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i've setup a 4-drive RAID-10 array using mdadm-managed, software-raid on an x86_64 box.

it'd up & running and works as expected,

cat /proc/mdstat
    md127 : active raid10 sdc2[2] sdd2[3] sda2[0] sdb2[1]
          1951397888 blocks super 1.2 512K chunks 2 far-copies [4/4] [UUUU]
          bitmap: 9/466 pages [36KB], 2048KB chunk

atm the four SATA drives are physically plugged into the motherboard's 1st four SATA ports.

i'd like to gather the necessary/complete info for catastrophic recovery. reading starting here, http://neil.brown.name/blog, and the mailing list, i'm not yet completely confident i have it right.

i understand 'drive order matters'. is that logical, &/or physical order that matters?

if i unplugged the four drives in this array, and plugged them each back into different ports on the motherboard or a pci card, as long as i've changed nothing in software config, will the array correctly auto-re-assemble?

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yes, it will reassemble correctly. that's one of the things written in the metadata ... –  Fox Mar 19 '12 at 21:46
    
@Fox, you should add that as an answer. –  Zoredache Mar 19 '12 at 21:51
    
@Fox i think that's good news. so, iiuc, as long as the metadata is preserved i can plug the four drives in any physical order, and any four ports, and they'll reassemble correctly. clearly, then, that metadata needs to be backed up correctly, along with LVM data, partition maps, etc. can you recommend a documentation reference for the steps/procedure for RAID-10 backup & restore? there's scads of info out here -- i'm sifting through the 99% that's dicey, looking for the 'right' 1% –  user114604 Mar 19 '12 at 22:25
    
@locuse: interesting question ... i'm not aware of any way of backing up mdraid metadata ... you'd have to lose metadata on 2 or 3 drives to lose whole array ... actually restoring wrong metadata in wrong place would cause more harm than good. and yes, as long as those ports are in the same computer, it should work automagically :) –  Fox Mar 19 '12 at 22:51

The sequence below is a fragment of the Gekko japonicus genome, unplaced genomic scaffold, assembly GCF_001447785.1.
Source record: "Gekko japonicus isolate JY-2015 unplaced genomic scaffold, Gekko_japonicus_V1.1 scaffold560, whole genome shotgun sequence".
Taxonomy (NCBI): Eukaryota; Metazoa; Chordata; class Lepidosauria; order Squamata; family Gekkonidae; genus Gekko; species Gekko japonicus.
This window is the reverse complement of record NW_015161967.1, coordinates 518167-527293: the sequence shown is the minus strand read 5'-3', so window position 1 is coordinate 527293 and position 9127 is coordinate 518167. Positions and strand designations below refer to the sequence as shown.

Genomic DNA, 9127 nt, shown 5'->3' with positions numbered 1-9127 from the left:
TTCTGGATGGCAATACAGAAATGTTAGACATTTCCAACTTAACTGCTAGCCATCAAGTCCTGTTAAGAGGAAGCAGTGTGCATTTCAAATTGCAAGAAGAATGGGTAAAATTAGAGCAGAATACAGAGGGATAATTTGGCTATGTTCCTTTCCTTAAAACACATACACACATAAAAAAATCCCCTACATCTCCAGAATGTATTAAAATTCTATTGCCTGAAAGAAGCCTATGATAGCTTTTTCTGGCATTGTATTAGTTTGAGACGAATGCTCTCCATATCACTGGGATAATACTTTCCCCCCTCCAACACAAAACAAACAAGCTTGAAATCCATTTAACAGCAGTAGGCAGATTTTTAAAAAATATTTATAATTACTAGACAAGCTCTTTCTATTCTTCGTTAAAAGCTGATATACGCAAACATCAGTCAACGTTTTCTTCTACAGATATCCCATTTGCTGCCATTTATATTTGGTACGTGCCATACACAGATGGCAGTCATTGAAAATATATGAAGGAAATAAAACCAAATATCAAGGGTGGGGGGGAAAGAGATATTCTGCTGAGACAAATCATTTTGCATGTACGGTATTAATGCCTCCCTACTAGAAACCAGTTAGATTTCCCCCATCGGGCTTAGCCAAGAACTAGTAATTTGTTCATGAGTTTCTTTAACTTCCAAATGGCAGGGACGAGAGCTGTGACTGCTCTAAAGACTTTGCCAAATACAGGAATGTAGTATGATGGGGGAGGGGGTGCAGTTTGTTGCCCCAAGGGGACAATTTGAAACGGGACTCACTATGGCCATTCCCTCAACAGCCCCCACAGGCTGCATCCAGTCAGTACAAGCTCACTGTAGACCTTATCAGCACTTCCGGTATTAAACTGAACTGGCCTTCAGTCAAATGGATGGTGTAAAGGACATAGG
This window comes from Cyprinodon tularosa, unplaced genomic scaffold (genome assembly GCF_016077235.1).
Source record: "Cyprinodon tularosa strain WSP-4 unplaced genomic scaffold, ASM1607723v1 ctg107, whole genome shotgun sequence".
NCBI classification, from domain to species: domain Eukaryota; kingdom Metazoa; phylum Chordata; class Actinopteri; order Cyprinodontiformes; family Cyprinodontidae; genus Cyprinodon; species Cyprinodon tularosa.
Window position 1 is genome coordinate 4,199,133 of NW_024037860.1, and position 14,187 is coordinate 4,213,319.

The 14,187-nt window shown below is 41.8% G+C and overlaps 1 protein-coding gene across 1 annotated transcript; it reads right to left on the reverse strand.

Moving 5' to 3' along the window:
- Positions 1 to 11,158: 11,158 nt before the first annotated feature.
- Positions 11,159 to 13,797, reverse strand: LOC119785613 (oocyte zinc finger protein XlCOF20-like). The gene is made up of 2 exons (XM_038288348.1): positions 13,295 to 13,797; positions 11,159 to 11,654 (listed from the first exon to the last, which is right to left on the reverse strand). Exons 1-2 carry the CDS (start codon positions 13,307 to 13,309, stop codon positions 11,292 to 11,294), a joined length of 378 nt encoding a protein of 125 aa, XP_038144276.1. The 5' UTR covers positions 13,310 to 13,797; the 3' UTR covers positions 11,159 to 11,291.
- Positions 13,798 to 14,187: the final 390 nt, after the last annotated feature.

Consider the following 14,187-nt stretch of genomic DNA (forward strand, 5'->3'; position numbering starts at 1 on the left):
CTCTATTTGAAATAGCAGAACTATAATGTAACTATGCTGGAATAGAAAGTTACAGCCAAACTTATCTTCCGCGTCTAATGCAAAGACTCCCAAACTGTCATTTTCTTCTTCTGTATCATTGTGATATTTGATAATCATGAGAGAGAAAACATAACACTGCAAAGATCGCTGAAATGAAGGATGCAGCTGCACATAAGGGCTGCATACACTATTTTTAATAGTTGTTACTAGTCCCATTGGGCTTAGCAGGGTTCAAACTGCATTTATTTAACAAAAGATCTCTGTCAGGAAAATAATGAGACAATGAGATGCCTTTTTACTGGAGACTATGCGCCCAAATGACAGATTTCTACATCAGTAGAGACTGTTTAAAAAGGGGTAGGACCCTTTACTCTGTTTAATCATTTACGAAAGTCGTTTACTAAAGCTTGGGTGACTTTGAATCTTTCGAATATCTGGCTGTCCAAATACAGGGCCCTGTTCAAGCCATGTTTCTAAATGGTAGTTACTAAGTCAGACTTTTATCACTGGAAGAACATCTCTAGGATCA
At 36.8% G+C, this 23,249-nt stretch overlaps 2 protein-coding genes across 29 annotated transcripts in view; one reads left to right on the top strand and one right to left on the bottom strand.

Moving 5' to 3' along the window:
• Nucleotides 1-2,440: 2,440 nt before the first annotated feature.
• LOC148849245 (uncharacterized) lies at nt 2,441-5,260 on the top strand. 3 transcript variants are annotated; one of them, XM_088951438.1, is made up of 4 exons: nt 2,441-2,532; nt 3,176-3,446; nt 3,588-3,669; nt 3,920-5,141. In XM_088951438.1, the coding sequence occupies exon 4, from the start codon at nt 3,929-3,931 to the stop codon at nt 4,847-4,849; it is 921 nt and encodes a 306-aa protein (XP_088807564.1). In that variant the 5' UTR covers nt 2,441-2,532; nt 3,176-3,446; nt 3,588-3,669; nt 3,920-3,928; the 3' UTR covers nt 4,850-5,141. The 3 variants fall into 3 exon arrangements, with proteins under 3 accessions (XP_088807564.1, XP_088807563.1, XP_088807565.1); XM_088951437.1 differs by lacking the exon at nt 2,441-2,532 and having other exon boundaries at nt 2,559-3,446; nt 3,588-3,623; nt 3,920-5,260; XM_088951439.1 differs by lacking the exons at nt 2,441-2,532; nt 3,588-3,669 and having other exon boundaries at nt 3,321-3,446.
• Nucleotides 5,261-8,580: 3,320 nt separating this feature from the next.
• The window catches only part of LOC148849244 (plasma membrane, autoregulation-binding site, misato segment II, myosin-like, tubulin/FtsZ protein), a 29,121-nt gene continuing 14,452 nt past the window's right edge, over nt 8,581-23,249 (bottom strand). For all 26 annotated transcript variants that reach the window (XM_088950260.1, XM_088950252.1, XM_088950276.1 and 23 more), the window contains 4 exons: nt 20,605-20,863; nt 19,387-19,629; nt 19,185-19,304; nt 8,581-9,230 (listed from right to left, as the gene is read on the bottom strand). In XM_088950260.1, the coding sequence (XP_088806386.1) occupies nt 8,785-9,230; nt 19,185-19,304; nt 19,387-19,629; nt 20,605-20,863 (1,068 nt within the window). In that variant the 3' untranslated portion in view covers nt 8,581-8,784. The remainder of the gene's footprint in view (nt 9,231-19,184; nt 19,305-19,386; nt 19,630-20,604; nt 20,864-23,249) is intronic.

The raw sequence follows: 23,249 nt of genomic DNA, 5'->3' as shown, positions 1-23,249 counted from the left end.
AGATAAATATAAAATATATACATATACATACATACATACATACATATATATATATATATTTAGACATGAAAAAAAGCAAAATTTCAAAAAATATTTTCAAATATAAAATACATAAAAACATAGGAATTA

1 Answer 1

up vote 2 down vote accepted

As @Fox said, the metadata will guarantee that the array can be assembled no matter what order the drives are detected in.

You should of course be thinking about the devices by their serial number or some other property unique to the physical device, as opposed to the device node name. e.g.:

$ ls -la /dev/disk/by-id/ata-ST3320418AS_6VM9PNFT
lrwxrwxrwx 1 root root 9 2011-11-15 23:20 /dev/disk/by-id/ata-ST3320418AS_6VM9PNFT -> ../../sde

because which physical devices get assigned which device nodes on boot isn't guaranteed. That could be important if you ever need to remove a device, etc. So in my case I think about that disk as serial 6VM9PNFT, not /dev/sde.

As for backing up the metadata, I don't think it's that important because as long as your array assembles you'll have the metadata. If the array doesn't assemble then what is the point of the metadata? Really you aren't meant to be messing around with metadata, you're supposed to be keeping enough available devices!

However, if you really want to back it up, you can dump it out by executing mdadm -E /dev/sde1 for each of the member devices in each of your arrays.

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